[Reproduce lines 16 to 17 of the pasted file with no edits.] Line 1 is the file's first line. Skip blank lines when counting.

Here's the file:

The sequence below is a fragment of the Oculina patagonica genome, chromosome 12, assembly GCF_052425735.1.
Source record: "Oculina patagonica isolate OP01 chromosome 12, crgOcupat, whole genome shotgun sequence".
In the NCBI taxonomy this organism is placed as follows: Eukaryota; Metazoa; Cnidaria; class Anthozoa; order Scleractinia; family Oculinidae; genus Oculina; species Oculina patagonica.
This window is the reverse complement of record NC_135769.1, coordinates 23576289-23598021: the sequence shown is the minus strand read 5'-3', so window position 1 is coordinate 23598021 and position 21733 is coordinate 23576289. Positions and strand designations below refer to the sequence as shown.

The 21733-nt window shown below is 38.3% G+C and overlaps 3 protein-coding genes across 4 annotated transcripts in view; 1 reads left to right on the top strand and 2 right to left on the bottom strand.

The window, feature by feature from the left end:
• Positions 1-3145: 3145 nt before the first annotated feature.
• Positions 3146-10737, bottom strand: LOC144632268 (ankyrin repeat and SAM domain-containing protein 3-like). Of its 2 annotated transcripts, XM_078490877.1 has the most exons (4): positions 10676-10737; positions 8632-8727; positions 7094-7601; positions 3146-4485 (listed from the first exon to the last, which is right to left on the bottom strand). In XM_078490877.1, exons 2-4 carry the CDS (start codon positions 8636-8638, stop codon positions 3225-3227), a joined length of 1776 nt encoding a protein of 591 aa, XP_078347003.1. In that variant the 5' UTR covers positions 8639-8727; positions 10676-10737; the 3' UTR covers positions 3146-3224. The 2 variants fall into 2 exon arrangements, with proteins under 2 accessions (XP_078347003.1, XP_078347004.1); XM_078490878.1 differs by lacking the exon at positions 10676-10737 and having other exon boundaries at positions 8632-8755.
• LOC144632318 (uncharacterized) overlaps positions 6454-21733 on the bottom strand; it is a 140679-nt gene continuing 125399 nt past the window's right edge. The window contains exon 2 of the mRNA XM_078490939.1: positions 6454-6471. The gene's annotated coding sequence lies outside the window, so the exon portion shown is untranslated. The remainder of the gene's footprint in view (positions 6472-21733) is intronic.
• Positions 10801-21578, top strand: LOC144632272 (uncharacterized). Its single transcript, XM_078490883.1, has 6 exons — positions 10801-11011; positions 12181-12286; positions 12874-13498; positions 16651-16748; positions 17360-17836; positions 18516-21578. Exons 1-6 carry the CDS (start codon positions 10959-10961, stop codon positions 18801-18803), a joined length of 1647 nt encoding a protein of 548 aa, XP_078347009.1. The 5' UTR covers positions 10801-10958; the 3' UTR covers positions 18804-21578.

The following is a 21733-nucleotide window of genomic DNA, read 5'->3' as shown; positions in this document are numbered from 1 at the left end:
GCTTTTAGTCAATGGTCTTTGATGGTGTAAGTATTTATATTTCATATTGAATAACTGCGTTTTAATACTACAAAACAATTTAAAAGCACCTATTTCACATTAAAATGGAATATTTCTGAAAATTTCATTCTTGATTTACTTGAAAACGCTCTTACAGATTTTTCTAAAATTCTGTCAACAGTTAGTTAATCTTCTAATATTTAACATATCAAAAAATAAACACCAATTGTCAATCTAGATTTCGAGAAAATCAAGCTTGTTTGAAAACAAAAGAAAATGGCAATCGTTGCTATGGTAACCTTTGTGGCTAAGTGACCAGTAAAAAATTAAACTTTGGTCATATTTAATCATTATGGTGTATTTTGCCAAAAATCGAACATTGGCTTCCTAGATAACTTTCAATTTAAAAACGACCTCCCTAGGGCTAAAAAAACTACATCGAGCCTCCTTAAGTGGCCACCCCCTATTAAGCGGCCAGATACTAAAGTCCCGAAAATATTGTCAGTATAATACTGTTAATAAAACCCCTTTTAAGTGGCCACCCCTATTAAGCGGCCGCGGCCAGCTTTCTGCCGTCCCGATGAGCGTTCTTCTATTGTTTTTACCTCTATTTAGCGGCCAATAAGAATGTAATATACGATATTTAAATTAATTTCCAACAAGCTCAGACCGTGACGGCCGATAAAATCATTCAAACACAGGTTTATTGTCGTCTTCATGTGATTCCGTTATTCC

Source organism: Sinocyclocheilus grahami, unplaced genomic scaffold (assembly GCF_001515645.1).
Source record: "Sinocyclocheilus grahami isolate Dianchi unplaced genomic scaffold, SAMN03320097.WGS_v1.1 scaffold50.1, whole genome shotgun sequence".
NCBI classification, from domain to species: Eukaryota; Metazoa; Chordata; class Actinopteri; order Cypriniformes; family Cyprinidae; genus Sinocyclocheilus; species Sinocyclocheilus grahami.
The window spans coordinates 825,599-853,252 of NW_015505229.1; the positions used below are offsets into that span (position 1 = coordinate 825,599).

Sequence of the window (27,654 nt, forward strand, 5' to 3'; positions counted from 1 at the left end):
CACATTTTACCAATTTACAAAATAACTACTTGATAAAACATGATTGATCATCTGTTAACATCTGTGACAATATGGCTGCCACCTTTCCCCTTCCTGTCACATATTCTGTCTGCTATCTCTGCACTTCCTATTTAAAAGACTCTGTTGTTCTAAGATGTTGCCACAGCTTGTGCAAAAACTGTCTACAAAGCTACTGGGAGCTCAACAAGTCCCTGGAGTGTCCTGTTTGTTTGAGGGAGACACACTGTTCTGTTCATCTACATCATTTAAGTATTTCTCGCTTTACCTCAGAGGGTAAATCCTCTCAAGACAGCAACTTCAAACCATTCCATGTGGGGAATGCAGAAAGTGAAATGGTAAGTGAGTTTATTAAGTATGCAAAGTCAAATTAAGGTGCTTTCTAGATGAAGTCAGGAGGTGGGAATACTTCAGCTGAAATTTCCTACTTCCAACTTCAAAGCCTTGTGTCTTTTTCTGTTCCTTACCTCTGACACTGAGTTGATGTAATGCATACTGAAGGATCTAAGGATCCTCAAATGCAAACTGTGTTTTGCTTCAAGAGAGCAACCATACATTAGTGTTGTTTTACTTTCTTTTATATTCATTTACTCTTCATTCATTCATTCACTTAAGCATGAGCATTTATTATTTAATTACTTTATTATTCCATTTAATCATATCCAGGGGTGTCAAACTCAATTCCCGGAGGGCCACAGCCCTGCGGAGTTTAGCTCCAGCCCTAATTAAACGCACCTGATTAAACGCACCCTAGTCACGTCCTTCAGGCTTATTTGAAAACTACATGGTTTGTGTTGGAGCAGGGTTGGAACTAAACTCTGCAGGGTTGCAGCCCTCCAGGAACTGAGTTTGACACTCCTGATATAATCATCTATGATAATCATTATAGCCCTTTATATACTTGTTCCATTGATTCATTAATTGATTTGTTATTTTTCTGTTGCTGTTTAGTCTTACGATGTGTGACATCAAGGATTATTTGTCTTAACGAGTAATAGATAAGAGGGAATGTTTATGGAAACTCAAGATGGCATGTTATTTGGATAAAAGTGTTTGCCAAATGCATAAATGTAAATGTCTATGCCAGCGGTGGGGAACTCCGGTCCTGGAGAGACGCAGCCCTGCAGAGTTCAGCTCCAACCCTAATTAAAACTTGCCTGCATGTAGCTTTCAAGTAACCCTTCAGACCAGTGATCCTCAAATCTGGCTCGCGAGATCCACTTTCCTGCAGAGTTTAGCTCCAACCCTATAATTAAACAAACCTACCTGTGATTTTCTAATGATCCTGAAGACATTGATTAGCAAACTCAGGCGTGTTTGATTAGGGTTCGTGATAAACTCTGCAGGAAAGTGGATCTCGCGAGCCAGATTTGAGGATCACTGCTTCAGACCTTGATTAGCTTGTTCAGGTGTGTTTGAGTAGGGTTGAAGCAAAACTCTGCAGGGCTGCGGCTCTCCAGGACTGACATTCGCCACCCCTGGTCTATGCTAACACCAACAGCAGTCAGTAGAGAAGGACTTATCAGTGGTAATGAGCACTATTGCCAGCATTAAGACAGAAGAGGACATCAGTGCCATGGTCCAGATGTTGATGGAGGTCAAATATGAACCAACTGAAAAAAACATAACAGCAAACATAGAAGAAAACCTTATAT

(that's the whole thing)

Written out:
The window spans coordinates 825,599-853,252 of NW_015505229.1; the positions used below are offsets into that span (position 1 = coordinate 825,599).

Sequence of the window (27,654 nt, forward strand, 5' to 3'; positions counted from 1 at the left end):